• CLC reaches beyond the classroom into the home as an educational/social service resource for parents.
  • CLC collaborates with other organizations to provide a continuum of services from early childhood to work, while consolidating efforts.

More Did you Knows….

Connecticut is on the Map!

The Foundation for Child Development (FCD), a national, private philanthropy dedicated to the principle that all families should have the social and material resources to raise their children to be healthy, educated, and productive members of their communities, launched its PreK-3rd Map to recognize states “on the path” to creating a well-aligned, high-quality primary or PreK-3rd education system. Connecticut is now on the map! The components recognized include: Wiliam Caspar Graustein Memorial Fund, CT Early Childhood Alliance, ExecutiveOrder No. 11, and the grassroots effort of the Age 3 to Grade 3 Stakeholders Group.

Malloy: Early Learning Programs Remain Priority

Connecticut was not among the winners announced Friday who will receive federal grants for pre-kindergarten programs, but state officials said that will not derail their plans to add more preschool seats and overhaul the way they rate those programs. For more information Click here.

The White House Office of the Press Secretary

We Can’t Wait: President Obama Takes Action to Improve Quality and Promote Accountability in Head Start Programs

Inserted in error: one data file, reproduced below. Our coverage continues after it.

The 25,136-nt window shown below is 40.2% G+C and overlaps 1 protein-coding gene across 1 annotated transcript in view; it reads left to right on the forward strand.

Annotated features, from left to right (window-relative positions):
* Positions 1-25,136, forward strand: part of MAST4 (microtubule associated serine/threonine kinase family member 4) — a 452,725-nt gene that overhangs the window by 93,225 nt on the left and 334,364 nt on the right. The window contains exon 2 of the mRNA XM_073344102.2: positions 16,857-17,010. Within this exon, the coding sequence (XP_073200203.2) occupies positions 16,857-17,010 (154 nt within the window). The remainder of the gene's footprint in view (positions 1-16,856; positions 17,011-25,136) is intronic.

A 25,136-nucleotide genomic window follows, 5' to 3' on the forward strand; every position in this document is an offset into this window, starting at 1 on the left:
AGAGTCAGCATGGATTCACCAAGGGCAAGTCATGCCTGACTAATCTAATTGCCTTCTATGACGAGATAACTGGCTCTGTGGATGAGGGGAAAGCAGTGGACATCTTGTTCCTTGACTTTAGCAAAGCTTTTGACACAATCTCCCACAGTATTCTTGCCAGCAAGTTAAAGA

Early Childhood in the News

Late Friday, news broke that the U.S. Department of Education is proposing the creation of a new Office of Early Learning to oversee the Early Learning Challenge Grants and to coordinate early learning programs across the department. The proposal names Jacqueline Jones, the senior advisor of early learning to U.S. Education Secretary Arne Duncan, as the head of that office. To read the release issued by the U.S. Department of Education, click here. The Early Ed Watch also takes a look at the proposal.

Letter from Yasmina Vinci, Executive Director, National Head Start Association

Dear Colleagues,

This morning at Yeadon Regional Head Start in Pennsylvania, President Obama reiterated his commitment to high-quality early education for Head Start children, saying, “I firmly believe that Head Start is an outstanding program and a critical investment. The children who have the chance to go to the best Head Start programs have an experience that can literally change their lives for years to come.”

The President’s speech accompanied the release of the final rule implementing re-competition, or “designation renewal.” Under the final rule, there will be no arbitrary number of programs that must re-compete for funding; only programs that do not meet certain standards of high quality will do so. As the President said this morning, “If a program meets these standards — and we believe the majority of Head Start programs will — then their grants will be renewed.” This change responds to concerns expressed by many in the field and by NHSA.

As a community, we are all committed to innovation and effectiveness in order to keep open a Window of Opportunity for children and families. The Administration’s steps to excellence ensure that we can reach these goals together through thoughtful and forward-thinking measures, resulting in efficient service delivery and the highest quality services to children and families. We look forward to working with the Administration to make sure the implementation of the new rule about grantee designation and competition is fair, transparent and accountable.